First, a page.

p.s. I went to Worcester Academy, while we certainly don't rank as high as any of the school listed, I would still rate it excellent. In fact if I got the money, I would rather donate to my high school first than to my undergrad. the experience I had in that school was live changing. Though my case was definitely special since I was international student all by myself and didn't really speak English to start with. There was a lot cultural shock element in it. College was more like continuation of high school to me in some degree.
I feel the same way. I got much more out of the prep schools I attended than I did university. If I came in to money, that's where I'd donate it. Forumites will joke but I would not be nearly as well-rounded today were it not for prep school; neither of my siblings are because they hung out with the losers from the local town instead. We have very different outlooks. My sister is actually in a union *YUCK*. I strayed off the golden path and didn't make the most of the opportunities I had coming out of HS - and I won't bother laying blame - but when you attend long enough a certain mentality sets in. It feels unacceptable to fail. At least in my case, I got back on track.
Iammatt/his wife are knowledgeable in this area. The comment above about not having to send your kids at 12 is an interesting one. All kids are different, but is there an optimal time in terms of resource allocation for those people that can't easily swing anywhere from 15k-50k/yr? I'm sure there's been some research about what age range provides the best "ROI" for forming the character/personality of your kid into something that will result in a successful adult.
I'm a big fan of Richard Feynman, as some no doubt know. Feynman talks over and over again about how his father taught him to think as a young child, their nature trips, how his father explained inertia to him, etc. Certainly, it's a model i'd want to follow if i ever have kids. He had the following to say in an essay he wrote. He's specifically talking about making scientists, but I think the fundamental insight that you have to get kids into learning/wanting to know how things work while they're young is important:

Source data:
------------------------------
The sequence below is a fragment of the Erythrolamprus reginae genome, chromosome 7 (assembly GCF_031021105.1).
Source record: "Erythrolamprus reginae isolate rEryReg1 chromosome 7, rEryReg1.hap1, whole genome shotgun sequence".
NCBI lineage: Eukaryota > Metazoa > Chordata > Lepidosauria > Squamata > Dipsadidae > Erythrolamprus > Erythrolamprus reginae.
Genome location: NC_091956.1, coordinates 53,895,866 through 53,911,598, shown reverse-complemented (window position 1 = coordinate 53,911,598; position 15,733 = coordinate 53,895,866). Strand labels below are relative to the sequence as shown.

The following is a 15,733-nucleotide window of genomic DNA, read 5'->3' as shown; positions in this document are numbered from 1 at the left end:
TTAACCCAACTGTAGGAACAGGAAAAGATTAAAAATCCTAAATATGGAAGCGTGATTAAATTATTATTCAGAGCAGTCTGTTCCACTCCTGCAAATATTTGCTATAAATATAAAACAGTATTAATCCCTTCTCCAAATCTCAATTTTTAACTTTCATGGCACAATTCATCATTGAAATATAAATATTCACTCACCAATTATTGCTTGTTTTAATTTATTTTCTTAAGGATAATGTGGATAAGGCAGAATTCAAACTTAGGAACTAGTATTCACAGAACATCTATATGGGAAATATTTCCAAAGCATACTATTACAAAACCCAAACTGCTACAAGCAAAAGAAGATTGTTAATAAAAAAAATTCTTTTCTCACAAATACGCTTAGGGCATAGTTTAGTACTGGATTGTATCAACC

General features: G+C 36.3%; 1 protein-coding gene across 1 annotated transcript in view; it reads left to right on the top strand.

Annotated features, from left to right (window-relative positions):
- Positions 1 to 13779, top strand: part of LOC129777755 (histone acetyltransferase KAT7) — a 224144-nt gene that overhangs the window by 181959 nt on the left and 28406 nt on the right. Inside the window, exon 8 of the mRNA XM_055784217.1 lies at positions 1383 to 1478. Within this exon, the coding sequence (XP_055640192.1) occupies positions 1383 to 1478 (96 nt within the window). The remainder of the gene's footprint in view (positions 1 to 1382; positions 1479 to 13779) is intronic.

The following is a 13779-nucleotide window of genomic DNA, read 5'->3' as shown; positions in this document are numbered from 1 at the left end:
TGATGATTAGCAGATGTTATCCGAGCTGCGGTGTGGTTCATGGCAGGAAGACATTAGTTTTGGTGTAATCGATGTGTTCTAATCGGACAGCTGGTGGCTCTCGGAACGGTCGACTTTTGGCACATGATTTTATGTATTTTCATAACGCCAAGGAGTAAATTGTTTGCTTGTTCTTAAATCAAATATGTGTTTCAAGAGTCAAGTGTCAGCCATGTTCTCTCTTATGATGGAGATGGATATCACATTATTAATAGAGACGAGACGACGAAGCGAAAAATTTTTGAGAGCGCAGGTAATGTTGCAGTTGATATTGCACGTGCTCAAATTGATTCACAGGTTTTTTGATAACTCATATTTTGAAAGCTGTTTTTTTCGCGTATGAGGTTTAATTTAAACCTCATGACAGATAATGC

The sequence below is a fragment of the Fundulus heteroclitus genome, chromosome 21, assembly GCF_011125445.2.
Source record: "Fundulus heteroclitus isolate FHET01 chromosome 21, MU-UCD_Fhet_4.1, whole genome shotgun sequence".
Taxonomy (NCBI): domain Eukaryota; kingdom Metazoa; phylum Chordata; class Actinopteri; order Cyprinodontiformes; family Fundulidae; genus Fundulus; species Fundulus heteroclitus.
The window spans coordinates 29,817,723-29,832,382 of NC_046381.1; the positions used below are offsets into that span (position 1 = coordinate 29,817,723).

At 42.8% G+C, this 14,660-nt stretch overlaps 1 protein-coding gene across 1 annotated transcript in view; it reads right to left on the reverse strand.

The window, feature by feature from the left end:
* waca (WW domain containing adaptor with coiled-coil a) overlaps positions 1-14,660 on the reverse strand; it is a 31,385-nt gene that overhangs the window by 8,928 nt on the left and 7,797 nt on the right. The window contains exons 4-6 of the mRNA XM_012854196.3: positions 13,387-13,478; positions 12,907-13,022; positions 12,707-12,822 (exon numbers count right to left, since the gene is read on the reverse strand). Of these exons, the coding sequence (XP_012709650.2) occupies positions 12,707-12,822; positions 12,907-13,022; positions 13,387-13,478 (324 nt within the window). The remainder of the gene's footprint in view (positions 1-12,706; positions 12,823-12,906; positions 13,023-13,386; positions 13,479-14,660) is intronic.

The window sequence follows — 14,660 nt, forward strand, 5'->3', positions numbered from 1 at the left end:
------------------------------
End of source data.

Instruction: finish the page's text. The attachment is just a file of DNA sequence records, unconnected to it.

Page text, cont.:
Quote:When we read about this in the newspaper, it says, "The scientist says that this discovery may have importance in the cure of cancer." The paper is only interested in the use of the idea, not the idea itself. Hardly anyone can understand the importance of the idea, it is so remarkable. Except that, possibly, some children catch on. And when a child catches on to an idea like that, we have a scientist. These ideas do filter down (in spite of all the conversation about TV replacing thinking), and lots of kids get the spirit -- and when they have the spirit you have a scientist. It's too late for them to get the spirit when they are in our universities, so we must attempt to explain these ideas to children.
It's something to think about. Regardless of public/private, TEACH your kids something and get involved with them.